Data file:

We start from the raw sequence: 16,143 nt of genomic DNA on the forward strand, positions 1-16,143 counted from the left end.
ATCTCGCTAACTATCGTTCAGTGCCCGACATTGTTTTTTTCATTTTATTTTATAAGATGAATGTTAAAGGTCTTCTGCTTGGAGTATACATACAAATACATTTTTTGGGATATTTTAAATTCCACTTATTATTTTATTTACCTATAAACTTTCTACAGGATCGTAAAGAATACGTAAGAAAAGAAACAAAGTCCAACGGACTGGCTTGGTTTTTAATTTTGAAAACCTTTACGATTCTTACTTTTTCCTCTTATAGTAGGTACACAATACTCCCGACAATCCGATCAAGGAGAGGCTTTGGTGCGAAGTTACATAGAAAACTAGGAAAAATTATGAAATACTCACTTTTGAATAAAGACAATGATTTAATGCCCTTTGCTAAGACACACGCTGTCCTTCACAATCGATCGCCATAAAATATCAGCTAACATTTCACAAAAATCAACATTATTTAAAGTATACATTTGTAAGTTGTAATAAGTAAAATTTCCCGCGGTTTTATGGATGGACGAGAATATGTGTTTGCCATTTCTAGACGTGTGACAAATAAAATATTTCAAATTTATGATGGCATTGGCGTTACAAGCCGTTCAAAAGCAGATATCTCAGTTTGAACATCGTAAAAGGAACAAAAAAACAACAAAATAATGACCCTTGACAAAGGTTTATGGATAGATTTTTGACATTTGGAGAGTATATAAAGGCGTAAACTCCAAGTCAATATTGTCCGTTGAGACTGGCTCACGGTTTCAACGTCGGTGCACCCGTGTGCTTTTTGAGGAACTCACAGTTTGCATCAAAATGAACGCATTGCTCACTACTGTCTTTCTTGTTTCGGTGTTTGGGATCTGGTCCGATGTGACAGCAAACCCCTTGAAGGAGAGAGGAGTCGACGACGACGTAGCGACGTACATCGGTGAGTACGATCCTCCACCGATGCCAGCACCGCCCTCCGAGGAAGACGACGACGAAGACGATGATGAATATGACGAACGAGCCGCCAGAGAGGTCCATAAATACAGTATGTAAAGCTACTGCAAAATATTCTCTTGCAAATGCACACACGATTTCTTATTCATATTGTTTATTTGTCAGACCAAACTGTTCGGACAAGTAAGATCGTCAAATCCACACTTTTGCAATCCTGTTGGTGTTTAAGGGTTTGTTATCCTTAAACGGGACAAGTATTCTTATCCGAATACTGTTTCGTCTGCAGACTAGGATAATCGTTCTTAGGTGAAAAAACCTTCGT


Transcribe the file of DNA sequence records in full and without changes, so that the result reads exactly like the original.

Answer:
We start from the raw sequence: 16,143 nt of genomic DNA on the forward strand, positions 1-16,143 counted from the left end.
ATCTCGCTAACTATCGTTCAGTGCCCGACATTGTTTTTTTCATTTTATTTTATAAGATGAATGTTAAAGGTCTTCTGCTTGGAGTATACATACAAATACATTTTTTGGGATATTTTAAATTCCACTTATTATTTTATTTACCTATAAACTTTCTACAGGATCGTAAAGAATACGTAAGAAAAGAAACAAAGTCCAACGGACTGGCTTGGTTTTTAATTTTGAAAACCTTTACGATTCTTACTTTTTCCTCTTATAGTAGGTACACAATACTCCCGACAATCCGATCAAGGAGAGGCTTTGGTGCGAAGTTACATAGAAAACTAGGAAAAATTATGAAATACTCACTTTTGAATAAAGACAATGATTTAATGCCCTTTGCTAAGACACACGCTGTCCTTCACAATCGATCGCCATAAAATATCAGCTAACATTTCACAAAAATCAACATTATTTAAAGTATACATTTGTAAGTTGTAATAAGTAAAATTTCCCGCGGTTTTATGGATGGACGAGAATATGTGTTTGCCATTTCTAGACGTGTGACAAATAAAATATTTCAAATTTATGATGGCATTGGCGTTACAAGCCGTTCAAAAGCAGATATCTCAGTTTGAACATCGTAAAAGGAACAAAAAAACAACAAAATAATGACCCTTGACAAAGGTTTATGGATAGATTTTTGACATTTGGAGAGTATATAAAGGCGTAAACTCCAAGTCAATATTGTCCGTTGAGACTGGCTCACGGTTTCAACGTCGGTGCACCCGTGTGCTTTTTGAGGAACTCACAGTTTGCATCAAAATGAACGCATTGCTCACTACTGTCTTTCTTGTTTCGGTGTTTGGGATCTGGTCCGATGTGACAGCAAACCCCTTGAAGGAGAGAGGAGTCGACGACGACGTAGCGACGTACATCGGTGAGTACGATCCTCCACCGATGCCAGCACCGCCCTCCGAGGAAGACGACGACGAAGACGATGATGAATATGACGAACGAGCCGCCAGAGAGGTCCATAAATACAGTATGTAAAGCTACTGCAAAATATTCTCTTGCAAATGCACACACGATTTCTTATTCATATTGTTTATTTGTCAGACCAAACTGTTCGGACAAGTAAGATCGTCAAATCCACACTTTTGCAATCCTGTTGGTGTTTAAGGGTTTGTTATCCTTAAACGGGACAAGTATTCTTATCCGAATACTGTTTCGTCTGCAGACTAGGATAATCGTTCTTAGGTGAAAAAACCTTCGT